To join the conversation about Six Sacred Rules for Families; A Spirituality for the Home, or to order a copy, go here.
Family life will either be the salvation of America, or the death of it, depending, almost entirely on whether or not American Christians begin living their home lives like the Christians they say they are.
That has long been my opinion about both family life in this country and the future of the country itself. We are imploding as a nation because we have allowed our homes and families to implode along trendy lines.
The authors of Six Sacred Rules for Families; A Spirituality for the Home, have written a simple how-to book for husbands and wives who want to create true Christian family and home for themselves and their children. There is no more important work than the rearing of little children to be strong, Christian adults who can take their place as the shepherds of the next generation after themselves.
That is what parents are: Shepherds of the home. If they fail with their little flock, then nothing else they do in life matters.
Let me repeat that: If you fail in raising your kids, then all the other things that seem so important — career, houses, cars, expensive vacations — all of it is for naught. I don’t believe that God ever created a person for the purpose of having a big house, driving an expensive car and taking lavish vacations. Those things, if they come your way, are the garnishes. They are not life.
Child rearing is becoming a lost art. We are inundated with childcare books for the early years, when things are easy, and a stale silence for the drug-infested, sexual-experimenting later years of childhood, when they are not. Our cultural role models are all about dissolution, parental selfishness, broken homes and designer babies.True parenting is not about taking. The me-first, kids-are-tough-and-can-take-it philosophy has led us to the where we are today, which is the place where a huge number of our young people are not able or willing to form families and raise children of their own. From the throwaway kids of the inner cities to the trophy children of the rich and shameless, family life has far too often devolved down to a sad manifestation of the narcism of self-satisfying adults.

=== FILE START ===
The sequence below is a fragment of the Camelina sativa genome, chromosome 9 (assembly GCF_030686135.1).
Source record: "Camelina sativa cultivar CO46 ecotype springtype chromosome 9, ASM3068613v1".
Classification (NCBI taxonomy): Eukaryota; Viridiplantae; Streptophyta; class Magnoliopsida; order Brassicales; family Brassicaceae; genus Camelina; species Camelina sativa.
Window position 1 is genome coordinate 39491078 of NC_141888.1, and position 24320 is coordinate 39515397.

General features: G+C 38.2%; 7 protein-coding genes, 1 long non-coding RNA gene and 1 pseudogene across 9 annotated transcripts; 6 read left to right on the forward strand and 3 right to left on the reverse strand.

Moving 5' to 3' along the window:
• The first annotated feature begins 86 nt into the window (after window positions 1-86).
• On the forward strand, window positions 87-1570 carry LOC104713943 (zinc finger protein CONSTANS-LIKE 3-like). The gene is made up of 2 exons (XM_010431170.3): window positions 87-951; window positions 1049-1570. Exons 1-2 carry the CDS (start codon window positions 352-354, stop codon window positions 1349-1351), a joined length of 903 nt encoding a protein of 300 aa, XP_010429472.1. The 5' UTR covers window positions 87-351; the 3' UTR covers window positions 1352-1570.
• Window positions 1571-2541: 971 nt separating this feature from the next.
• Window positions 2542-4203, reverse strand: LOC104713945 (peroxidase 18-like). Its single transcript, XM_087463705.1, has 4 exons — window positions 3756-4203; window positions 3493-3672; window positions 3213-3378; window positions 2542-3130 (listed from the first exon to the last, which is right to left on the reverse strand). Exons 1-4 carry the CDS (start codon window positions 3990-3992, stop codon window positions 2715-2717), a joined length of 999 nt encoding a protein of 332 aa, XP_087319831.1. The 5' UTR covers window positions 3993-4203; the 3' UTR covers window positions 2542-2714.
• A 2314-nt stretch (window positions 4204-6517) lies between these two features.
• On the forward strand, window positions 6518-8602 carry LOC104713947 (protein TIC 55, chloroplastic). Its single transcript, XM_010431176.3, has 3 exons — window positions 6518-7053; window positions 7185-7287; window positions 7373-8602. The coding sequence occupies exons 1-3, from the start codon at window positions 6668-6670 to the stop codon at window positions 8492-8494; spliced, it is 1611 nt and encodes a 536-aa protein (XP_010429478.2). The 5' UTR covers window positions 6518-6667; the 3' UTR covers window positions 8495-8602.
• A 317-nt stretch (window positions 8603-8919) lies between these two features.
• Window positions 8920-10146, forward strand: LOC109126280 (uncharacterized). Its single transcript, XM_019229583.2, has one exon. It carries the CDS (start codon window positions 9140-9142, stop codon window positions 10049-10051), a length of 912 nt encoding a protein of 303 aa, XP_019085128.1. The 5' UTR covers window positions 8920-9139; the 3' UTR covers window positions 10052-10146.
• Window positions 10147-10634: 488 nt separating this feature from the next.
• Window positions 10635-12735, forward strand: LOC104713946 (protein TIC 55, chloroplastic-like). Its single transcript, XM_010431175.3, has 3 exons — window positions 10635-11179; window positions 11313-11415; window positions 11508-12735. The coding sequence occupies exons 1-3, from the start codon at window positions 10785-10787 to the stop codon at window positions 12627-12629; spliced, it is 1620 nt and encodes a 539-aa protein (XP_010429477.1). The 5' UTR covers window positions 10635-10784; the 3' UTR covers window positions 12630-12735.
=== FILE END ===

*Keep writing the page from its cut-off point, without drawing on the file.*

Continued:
How are Christians, especially those who were themselves shaped by this malformed and malfunctioning social milieu, going to learn the techniques for raising their kids in a true Christian home?
Possibly, from books like Six Sacred Rules for Families.
This is not an in-depth book. It is rather, a faith-filled starting point. Sue and Tim Muldoon wrote a book that shares both their personal experiences of child-rearing, and the humility they faced in having to accept that they would not have children of their bodies, but would rather adopt children of their hearts. All this is informed by their professional work in the areas of faith formation and counseling.
They built the book around six rules that can get parents started in a dialogue about how best to build a Christian home. The rules are:
- God brings our family together on pilgrimage.
- Our love for one another leads to joy.
- Our family doesn’t care about ‘success.’
- God stretches our family toward His Kingdom.
- God will help us.
- We must learn which desires lead us to freedom.
If you want to learn what these rules mean, you will have to read the book. I will say that I found number 3, “Our family doesn’t care about success” thought provoking in a personal way. I’ve got some changing to do myself, and reading this book helped me see that.
We’re going to have to be Christian in new ways in this post-Christian society. Perhaps the best way to begin that project is by resurrecting the lost art of Christian homemaking. Six Sacred Rules for Families provides simple direction on how to start down that path.